Error 451: A New HTTP Standard To Signal Censorship

December 21, 2015 | 18:54
403 HTTP status code
403 HTTP status code
A new standard notifies end users when they're denied access to a web page for legal reasons. The new standard was created by the Internet Engineering Task Force (IETF), which develops and promotes voluntary standards with the aim “to make the Internet work better”.

HTTP status codes are part of the communication between a web browser and a server. The most famous HTTP response is 404 – Not Found which tells the client the requested resource is not found.

The newly minted 451 HTTP Status Code adds new vocabulary to the servers' responses. Site operators can now inform end users they're denied access as a result of legal demands.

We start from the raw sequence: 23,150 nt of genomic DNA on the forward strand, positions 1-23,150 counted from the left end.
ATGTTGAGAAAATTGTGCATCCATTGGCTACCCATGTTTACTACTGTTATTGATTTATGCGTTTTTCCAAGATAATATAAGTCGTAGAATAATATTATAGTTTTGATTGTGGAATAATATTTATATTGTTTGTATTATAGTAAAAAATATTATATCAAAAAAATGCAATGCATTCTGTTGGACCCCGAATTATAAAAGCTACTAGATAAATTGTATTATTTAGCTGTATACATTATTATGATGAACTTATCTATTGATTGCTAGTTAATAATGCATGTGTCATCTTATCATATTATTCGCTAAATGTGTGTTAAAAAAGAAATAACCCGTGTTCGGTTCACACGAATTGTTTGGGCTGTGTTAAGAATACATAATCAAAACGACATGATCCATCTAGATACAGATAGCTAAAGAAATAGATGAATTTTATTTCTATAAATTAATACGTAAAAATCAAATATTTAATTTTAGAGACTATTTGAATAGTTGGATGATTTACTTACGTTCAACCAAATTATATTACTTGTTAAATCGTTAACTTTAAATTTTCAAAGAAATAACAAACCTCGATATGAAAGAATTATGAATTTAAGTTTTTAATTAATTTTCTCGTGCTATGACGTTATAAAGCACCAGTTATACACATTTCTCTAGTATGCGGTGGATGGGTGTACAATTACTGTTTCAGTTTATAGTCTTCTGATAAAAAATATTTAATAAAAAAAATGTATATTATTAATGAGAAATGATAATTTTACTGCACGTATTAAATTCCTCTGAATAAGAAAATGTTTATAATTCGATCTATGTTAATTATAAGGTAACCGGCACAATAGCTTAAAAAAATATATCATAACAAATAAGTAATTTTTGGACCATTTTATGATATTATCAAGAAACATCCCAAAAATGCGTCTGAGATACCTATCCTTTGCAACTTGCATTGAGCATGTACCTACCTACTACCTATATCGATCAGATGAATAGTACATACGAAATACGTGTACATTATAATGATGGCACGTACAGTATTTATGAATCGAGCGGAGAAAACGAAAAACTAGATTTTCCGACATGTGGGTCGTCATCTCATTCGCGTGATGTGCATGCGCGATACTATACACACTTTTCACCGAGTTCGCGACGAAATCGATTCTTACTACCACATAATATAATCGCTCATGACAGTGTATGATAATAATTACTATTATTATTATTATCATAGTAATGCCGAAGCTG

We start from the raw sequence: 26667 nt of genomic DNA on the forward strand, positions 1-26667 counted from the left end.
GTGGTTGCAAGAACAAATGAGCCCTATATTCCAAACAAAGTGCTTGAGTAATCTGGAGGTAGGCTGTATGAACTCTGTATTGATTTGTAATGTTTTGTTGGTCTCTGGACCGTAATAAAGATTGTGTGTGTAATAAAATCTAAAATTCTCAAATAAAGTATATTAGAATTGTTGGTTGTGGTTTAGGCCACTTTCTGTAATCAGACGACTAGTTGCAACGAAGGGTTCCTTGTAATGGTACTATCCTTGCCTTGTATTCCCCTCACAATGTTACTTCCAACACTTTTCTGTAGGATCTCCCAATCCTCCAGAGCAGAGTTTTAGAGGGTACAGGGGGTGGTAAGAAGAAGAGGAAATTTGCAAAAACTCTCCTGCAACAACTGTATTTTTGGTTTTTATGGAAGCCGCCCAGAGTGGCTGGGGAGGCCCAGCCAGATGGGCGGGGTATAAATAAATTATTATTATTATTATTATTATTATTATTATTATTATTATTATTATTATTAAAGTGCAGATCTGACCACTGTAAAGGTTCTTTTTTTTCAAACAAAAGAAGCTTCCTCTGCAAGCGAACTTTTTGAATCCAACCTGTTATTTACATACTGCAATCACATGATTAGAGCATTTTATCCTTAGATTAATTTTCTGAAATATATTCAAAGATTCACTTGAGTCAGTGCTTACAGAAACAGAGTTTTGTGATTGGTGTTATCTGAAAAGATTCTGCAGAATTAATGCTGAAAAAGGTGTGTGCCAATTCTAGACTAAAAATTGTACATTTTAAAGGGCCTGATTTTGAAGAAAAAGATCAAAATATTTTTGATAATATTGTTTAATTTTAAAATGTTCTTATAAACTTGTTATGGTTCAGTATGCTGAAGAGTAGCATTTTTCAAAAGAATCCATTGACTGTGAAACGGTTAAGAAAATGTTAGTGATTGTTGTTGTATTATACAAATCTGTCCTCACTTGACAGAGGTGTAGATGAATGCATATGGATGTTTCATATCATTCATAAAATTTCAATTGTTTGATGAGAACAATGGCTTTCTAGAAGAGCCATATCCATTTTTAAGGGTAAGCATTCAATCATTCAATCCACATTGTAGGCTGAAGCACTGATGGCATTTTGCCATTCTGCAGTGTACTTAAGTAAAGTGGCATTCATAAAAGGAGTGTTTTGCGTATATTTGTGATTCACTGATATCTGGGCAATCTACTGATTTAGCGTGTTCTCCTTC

The idea of status code 451 first emerged in 2012 when Terence Eden could not access The Pirate Bay after the UK government mandated a ban. Eden expressed concern that the server returned status code 403 – Forbidden, because it obscured the fact access was denied because of censorship.

Tim Bray read about Eden's concern and proposed a new status code to the IETF HTTP working group. It was dubbed HTTP Status Code 451, a salute to Ray Bradbury's Fahrenheit 451.

At first, the proposal wasn't endorsed by all members of the working group because they did not see the  added value: “There wasn't any obvious way for machines to use it -- i.e., this was something you could do in a header or the message body of a 403, so it didn't seem to justify expending a status code”, writes Mark Nottingham, chair the IETF HTTP Working Group.
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